Science Fair Project Encyclopedia
American Medical Association
The American Medical Association (AMA) is the largest association of medical doctors in the United States. Its purpose is to advance the interests of physicians, to promote better public health, to lobby for medical legislation, and to raise money for medical education. The AMA also publishes the Journal of the American Medical Association (JAMA), a prestigious medical journal. It also runs the SAVE program, which stands for Stop America's Violence Everywhere.
The AMA has traditionally opposed publicly funded medicine. Its vehement campaign against Medicare in the 1950s and 1960s included the Operation Coffee Cup supported by Ronald Reagan. With Medicare in place, however, the AMA has campaigned to raise Medicare payments to physicians. In the 1990s it was part of the coalition that defeated the health care reform proposed by President Bill Clinton. It has supported changes in medical malpractice law to limit damage awards.
Nobel laureate Milton Friedman (1979) argues the AMA controls the supply of physicians (in order to raise physicians' wages) through State government licensure of physicians and schools. Only physicians are generally regarded as qualified enough to judge potential physicians, so State licensing boards are primarily composed entirely of physicians, who are generally members of the AMA.
Critic Dale Steinreich, PhD, contends that the goal of the Council on Medical Education in 1904 was the shutting down more than half of all medical schools in the country (resulting in fewer doctors and thus higher fees). He also states that while there is nothing necessarily wrong with the seemingly high rejection rates found at most medical schools, that they are unreasonable given the relatively high quality pool of applicants.
Henry E. Jones, MD notes that American's annual cost per capita for health care ($4,662.00) is nearly double that of health care in other countries and quality is not necessarily higher: American life expectancy is 42nd in the world, infant mortality is 37th, and about 100,000 patients die in U.S. hospitals each year from accidental injuries, medication errors, and adverse drug reactions (equivalent to two major airline crashes per day).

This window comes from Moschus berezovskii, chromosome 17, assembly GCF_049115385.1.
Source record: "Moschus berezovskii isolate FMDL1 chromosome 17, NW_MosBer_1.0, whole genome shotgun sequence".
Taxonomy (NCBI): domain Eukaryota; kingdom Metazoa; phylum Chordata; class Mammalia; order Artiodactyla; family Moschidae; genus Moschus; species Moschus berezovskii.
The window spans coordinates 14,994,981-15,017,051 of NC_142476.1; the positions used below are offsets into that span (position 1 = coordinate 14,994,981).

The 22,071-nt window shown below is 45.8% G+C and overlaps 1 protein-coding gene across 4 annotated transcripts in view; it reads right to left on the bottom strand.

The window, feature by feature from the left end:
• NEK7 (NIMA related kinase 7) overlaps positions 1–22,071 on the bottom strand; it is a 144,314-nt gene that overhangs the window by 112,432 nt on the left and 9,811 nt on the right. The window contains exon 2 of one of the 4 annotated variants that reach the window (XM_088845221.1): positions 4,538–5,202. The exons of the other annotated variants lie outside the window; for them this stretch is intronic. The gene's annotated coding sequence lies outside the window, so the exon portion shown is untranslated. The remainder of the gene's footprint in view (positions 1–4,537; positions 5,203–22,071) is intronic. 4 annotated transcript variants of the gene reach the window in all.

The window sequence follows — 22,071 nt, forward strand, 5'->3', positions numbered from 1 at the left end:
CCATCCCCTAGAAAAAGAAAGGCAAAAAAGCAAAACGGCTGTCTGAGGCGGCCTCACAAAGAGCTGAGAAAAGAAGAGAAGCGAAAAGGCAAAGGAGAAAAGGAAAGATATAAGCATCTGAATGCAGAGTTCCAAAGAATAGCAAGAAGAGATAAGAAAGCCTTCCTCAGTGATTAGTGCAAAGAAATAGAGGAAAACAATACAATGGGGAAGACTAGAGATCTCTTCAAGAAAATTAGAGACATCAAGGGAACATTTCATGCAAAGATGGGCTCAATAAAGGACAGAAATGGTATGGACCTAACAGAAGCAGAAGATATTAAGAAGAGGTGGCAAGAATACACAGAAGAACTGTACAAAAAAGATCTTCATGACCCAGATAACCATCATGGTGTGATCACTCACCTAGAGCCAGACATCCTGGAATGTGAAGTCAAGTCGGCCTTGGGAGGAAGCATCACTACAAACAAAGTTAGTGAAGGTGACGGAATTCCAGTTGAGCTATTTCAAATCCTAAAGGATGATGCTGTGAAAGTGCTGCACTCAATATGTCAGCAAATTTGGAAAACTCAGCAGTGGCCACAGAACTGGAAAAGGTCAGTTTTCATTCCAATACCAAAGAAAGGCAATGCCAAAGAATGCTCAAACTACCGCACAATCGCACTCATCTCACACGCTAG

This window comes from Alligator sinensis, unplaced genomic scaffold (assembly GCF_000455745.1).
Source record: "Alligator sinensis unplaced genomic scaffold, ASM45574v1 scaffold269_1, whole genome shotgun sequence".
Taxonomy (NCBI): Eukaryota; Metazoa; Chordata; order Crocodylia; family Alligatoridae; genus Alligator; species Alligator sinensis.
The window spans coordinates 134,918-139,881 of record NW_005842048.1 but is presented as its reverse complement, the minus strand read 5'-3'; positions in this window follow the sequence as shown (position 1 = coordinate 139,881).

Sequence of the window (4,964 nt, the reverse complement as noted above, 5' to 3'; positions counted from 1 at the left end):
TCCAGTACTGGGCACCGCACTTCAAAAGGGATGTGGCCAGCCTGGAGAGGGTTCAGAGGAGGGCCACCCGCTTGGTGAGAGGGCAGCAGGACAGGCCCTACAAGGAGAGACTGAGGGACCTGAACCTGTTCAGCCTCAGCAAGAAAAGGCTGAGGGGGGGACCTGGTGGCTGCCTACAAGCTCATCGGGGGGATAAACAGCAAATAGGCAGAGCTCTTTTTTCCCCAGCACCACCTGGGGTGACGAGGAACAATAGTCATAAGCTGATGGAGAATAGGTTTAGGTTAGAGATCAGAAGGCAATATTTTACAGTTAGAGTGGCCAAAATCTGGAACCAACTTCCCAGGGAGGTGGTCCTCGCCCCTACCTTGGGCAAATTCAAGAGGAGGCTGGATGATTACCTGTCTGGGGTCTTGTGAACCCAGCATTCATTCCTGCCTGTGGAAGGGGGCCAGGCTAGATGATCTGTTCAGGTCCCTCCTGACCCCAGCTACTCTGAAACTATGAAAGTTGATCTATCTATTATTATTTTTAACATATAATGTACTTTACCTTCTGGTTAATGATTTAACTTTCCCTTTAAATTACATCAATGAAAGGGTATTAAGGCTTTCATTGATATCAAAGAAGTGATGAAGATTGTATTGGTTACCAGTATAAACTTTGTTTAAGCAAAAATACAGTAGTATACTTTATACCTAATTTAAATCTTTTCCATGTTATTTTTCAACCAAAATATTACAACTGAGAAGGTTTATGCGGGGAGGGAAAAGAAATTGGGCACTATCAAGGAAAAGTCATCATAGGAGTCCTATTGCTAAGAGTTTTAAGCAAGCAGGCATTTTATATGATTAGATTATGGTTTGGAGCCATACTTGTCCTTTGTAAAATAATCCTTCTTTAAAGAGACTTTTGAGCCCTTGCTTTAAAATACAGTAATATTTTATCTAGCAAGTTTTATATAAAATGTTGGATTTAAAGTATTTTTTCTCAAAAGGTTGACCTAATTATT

Jones contends that the high cost is primarily due to the AMA. If an MD feels competition from the local chiropractors, a naturopath, or a fellow MD of a different specialty infringing on his turf, he may complain to the AMA. A surgeon might complain of a general practitioner doing surgery or an obstetrician may complain about a family physician delivering babies. Jones argues that these complaints are reconfigured into safety concerns, such as "we are concerned that some in the chiropractic profession may be overstepping their areas of expertise and jeopardizing patient safety." If the targeted healthcare providers do not have a license to practice medicine from the AMA-controlled medical boards, the state attorney generals prosecute them for "practicing medicine without a license." If the group is licensed by the medical board, then its members are accused of practicing "below the standard of care." License revocation means not only loss of the doctor's livelihood, but a devastating blow both socially and professionally. Few physicians will go anywhere near that possibility.
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